- By Catherine Harvey
- Published 03/25/2008
Ink cartridges have revolutionised written communications. Time and labour saving are just two of the assets of today’s ink cartridge. This is one small demonstration of the way the pace of life has picked up, to the point of not having time to hand write anything. Many people still extol the virtues of the written word, particularly older people who truly appreciate receiving a letter from a friend or relative. Communication was more of a concern than speed before the invention of the ink cartridge. The human race have always had this built in need to leave their mark on the world, to communicate their life story and pass on useful information. Cave men were not the Neanderthals people think, simply concerned with hunting, grunting and reproducing. They coped with every-day life just as we do but with different priorities. In a bid to leave their mark and not be forgotten, they used sharp implements to etch their memories on cave walls. Clay tablets were developed later on to make information transportable, so much easier than lugging your cave around with you. Caveman etchings consisted of a series of pictures that any onlookers could understand and the first alphabet that was written left to right was invented by the Greeks in 400BC, all in upper case due to the rudimentary nature of writing implements fashioned from bone, ivory or metal. They used these first ‘pens’ to mark wax coated tablets that were hinged together ‘book’ style, in order for them to close and protect the contents. I’m sure the Greeks would have appreciated the ease of ink cartridges but at least they were able to condense their communications with the first text messages without the need for pictures. The Chinese invented ‘Indian Ink’ from a mixture of soot from pine smoke and lamp oil mixed with gelatine of donkey skin and musk. In common use by 1200BC, I’m sure this came with a fairly pungent smell! Other cultures used a mixture of natural dyes and some of these ideas have held fast until today. Inventions of paper and ink pretty much paralleled over the years. Paper made from wood fibre came about in 105AD but was kept as a secret within the country until around 700AD, after which it rapidly spread. However, it wasn’t until the late 14th Century with the widespread building of paper mills that paper became available throughout Europe. Reed pens made from hollow grass or bamboo stems were popular for a period but it was the quill pen that dominated for the longest. Quill pens only lasted a week, even if you chose the strongest feathers. It was well known that the strongest were taken from living birds in the spring from the five outer left wing feathers. The left was picked because of the curvature of the quill when held in the right hand but this left the option of using quills from the right wing to make left handed pens. A special knife was used to sharpen these quills bringing about the first pen knife. Pens that last one week? What a throw away culture! Today, of course, advancements are made all the time for different applications. Take, for example, the amount of money spent on trying to invent a pen that would work in outer space with zero gravity. I think the Russians had that one sussed by using a pencil!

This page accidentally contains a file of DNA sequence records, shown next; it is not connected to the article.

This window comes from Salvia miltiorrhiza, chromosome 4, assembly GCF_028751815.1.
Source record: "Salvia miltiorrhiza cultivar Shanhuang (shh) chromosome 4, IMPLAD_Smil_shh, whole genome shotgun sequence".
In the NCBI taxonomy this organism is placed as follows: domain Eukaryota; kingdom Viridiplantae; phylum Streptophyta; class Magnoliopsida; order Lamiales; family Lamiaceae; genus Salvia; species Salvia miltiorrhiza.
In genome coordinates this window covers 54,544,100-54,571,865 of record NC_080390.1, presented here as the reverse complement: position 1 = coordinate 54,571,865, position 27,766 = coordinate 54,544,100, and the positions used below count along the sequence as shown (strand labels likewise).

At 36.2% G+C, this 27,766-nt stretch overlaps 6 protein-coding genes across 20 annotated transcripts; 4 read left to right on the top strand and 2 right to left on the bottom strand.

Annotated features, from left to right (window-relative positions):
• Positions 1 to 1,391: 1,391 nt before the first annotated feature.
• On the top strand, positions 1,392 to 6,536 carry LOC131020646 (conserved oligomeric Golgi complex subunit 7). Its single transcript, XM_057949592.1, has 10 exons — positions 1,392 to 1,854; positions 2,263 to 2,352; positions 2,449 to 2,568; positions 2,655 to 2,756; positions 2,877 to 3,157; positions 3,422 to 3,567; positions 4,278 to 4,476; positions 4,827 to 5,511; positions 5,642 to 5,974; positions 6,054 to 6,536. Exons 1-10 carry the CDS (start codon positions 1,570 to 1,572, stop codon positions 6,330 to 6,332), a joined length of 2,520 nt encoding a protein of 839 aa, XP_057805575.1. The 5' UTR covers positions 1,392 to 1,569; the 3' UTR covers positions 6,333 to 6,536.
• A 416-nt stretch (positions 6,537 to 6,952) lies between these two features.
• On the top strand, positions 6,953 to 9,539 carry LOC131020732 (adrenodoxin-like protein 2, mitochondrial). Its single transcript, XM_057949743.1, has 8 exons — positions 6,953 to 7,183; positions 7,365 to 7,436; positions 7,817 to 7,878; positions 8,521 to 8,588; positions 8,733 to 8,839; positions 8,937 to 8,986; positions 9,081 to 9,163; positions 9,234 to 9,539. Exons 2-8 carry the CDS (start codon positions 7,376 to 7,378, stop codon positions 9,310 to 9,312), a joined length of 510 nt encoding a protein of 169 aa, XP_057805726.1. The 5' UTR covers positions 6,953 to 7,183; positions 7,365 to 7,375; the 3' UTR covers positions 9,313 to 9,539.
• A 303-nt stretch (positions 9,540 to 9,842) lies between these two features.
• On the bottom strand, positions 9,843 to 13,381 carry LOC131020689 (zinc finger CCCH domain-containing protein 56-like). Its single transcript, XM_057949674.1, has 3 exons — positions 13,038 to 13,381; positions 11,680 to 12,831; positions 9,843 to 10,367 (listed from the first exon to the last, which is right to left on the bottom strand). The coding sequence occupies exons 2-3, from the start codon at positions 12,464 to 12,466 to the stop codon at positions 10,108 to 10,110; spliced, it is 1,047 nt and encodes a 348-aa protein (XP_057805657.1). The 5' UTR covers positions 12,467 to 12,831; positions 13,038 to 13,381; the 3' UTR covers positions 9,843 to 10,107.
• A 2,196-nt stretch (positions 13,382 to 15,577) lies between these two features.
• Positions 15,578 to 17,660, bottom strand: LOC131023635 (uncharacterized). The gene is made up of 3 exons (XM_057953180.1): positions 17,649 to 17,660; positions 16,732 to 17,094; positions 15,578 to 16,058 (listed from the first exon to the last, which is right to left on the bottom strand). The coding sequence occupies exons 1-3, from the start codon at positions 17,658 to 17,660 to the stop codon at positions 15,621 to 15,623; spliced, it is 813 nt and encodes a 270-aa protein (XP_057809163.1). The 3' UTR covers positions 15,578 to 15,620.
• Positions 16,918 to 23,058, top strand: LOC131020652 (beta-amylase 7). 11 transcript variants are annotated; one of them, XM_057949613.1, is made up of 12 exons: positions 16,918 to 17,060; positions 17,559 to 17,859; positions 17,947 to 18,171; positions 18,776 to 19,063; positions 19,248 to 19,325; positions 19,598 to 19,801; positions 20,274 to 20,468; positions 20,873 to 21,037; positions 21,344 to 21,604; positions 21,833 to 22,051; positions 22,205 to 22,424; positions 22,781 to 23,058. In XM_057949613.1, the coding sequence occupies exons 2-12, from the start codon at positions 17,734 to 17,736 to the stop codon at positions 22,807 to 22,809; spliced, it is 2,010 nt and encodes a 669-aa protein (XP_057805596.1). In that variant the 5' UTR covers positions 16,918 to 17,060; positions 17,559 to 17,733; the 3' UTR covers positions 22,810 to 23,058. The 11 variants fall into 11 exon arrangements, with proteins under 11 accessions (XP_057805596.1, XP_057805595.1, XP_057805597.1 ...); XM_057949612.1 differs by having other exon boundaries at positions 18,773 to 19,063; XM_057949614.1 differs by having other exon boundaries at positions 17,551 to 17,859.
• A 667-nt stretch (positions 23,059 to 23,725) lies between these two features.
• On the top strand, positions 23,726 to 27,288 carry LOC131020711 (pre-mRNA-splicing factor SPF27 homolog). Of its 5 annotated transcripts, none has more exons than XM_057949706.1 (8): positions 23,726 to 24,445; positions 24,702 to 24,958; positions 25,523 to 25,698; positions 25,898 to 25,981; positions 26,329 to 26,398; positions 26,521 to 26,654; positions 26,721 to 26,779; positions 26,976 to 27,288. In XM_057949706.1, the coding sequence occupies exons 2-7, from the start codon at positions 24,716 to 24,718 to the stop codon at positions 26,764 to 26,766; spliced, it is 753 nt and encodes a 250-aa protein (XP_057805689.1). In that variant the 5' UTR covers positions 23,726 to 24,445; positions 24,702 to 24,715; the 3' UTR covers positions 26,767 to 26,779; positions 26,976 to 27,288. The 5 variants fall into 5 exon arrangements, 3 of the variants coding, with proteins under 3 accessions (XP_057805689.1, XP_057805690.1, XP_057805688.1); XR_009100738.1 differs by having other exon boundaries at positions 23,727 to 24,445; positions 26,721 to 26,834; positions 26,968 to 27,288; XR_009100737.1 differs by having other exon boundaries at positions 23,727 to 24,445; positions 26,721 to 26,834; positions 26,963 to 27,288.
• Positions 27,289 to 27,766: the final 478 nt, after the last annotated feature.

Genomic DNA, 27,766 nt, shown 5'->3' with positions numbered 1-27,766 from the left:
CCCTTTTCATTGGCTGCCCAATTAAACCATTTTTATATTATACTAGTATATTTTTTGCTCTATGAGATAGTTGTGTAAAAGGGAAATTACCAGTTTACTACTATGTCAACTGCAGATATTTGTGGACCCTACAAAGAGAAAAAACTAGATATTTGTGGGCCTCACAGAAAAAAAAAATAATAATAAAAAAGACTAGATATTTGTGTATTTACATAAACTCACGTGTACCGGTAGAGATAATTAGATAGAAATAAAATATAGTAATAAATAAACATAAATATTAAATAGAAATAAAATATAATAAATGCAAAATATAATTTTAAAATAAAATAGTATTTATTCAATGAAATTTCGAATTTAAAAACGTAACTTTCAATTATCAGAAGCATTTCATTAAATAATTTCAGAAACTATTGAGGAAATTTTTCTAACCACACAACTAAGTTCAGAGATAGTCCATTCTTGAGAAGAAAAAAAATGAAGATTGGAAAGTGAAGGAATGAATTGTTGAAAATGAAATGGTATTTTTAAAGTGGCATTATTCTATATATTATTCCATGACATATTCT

And then, of course, is the invention of the disappearing biro. The one you put down and apparently morphes into its surroundings, never to be seen again. I’ve bought countless pens of that type. At least we know, when we buy an ink cartridge, that it’s just that bit too big to disappear on us.